Topological phases of matter and quantum anomalies
Topological phases in condensed matter physics are states of matter whose existence relies essentially on quantum mechanics and which do not have any analogue in classical physics. They are characterized by, among others, peculiar dissipationless electronic transport phenomena and their exotic excitations that may obey an unusual form of exchange statistics. These properties make topological phases of matter as promising candidates for future electronics with low energy cost and an ideal platform for stable, decoherence-free, quantum computers.
During his Center appointment, Professor Ryu and his research team will develop a theoretical understanding of topological phases of matter that can arise in the presence of and/or because of strong electron correlations, by using the concept of quantum anomalies. Quantum anomalies are exotic phenomena where symmetries of the system, which we naively expect are respected, are actually destroyed by quantum mechanical effects. These extremely quantum mechanical phenomena can occur typically in topological phases of matter, and in fact they are often allowed only within topological phases. Thus, quantum anomalies can be used as a useful diagnostic tool to detect topological phases both in theoretical studies and in experiments.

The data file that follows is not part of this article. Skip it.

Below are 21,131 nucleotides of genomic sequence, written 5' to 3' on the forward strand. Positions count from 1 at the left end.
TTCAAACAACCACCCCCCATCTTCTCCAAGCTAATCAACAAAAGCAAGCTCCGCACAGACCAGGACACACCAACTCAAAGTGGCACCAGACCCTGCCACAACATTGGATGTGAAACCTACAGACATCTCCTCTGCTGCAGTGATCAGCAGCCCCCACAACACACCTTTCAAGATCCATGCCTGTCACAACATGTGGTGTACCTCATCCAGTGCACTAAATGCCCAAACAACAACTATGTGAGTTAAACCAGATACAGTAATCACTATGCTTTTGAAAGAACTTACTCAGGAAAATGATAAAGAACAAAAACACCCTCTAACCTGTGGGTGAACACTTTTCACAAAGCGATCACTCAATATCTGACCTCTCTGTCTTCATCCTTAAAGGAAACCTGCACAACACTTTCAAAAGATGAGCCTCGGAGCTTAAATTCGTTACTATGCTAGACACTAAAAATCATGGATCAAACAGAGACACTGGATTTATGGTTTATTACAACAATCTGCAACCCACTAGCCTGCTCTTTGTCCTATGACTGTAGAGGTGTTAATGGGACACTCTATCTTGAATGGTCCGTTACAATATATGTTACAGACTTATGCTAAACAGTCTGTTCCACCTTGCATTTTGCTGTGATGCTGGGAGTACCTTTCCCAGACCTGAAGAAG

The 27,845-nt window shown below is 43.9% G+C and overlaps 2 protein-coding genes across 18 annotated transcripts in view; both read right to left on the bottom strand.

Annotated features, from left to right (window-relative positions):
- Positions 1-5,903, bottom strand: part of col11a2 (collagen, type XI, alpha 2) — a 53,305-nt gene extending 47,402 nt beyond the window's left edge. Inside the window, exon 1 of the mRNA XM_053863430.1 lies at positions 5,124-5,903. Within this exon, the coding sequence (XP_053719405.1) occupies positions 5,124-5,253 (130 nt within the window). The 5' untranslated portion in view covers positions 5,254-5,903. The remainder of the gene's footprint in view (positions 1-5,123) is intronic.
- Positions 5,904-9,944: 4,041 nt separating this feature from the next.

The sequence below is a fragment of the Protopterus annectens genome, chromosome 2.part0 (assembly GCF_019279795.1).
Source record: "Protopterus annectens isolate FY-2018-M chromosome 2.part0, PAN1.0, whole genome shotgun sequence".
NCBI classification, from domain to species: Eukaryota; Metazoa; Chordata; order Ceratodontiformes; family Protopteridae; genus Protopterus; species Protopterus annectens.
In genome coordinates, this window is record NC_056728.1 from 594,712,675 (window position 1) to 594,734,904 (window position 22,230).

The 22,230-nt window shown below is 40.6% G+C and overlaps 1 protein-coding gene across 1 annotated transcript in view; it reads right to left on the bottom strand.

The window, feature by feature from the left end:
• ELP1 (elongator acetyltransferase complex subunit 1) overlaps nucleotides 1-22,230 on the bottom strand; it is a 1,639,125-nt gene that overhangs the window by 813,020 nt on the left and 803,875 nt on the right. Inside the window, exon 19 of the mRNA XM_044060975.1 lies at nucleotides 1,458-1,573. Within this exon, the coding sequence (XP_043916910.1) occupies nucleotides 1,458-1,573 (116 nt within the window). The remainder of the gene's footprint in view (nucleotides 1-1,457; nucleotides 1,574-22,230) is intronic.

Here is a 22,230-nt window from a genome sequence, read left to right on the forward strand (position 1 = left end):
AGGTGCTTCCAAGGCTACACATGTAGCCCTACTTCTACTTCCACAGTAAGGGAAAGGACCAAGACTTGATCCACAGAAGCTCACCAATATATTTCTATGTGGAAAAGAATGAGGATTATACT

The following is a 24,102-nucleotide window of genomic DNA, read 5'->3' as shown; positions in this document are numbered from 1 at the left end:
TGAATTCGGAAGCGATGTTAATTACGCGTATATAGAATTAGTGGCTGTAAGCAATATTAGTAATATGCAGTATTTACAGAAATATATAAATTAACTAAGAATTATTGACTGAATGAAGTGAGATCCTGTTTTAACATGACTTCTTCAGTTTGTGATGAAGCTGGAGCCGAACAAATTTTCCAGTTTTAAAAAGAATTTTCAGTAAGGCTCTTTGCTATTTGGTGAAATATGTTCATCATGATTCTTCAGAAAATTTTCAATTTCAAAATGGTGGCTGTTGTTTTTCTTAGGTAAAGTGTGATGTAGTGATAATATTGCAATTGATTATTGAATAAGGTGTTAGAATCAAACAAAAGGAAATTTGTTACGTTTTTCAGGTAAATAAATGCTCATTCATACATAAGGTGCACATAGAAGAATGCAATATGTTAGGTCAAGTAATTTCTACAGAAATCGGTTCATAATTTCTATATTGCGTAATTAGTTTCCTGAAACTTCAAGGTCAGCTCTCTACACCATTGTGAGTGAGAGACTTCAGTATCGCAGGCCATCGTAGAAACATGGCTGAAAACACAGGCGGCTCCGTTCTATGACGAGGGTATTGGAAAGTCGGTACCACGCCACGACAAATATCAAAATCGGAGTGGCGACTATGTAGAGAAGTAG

By developing new theoretical methods that allow Professor Ryu and his group to treat interaction effects in topological phases, he will look for new kinds of topological phases of matter and novel fundamental topological effects in condensed matter systems. In particular, he will develop a theoretical tool which can identify new topological phases which are fully interacting and whose topological properties are protected by non-local and/or antiunitary symmetries such as parity and time-reversal symmetry. He will also study anomalous commutation relations obeyed by electron position operators (the coordinate non-commutativity) that arise in three-dimensional topological insulators and suggest a peculiar uncertainty relation of electron coordinates. Their possible connection to collective dynamics of interacting topological insulators will be explored.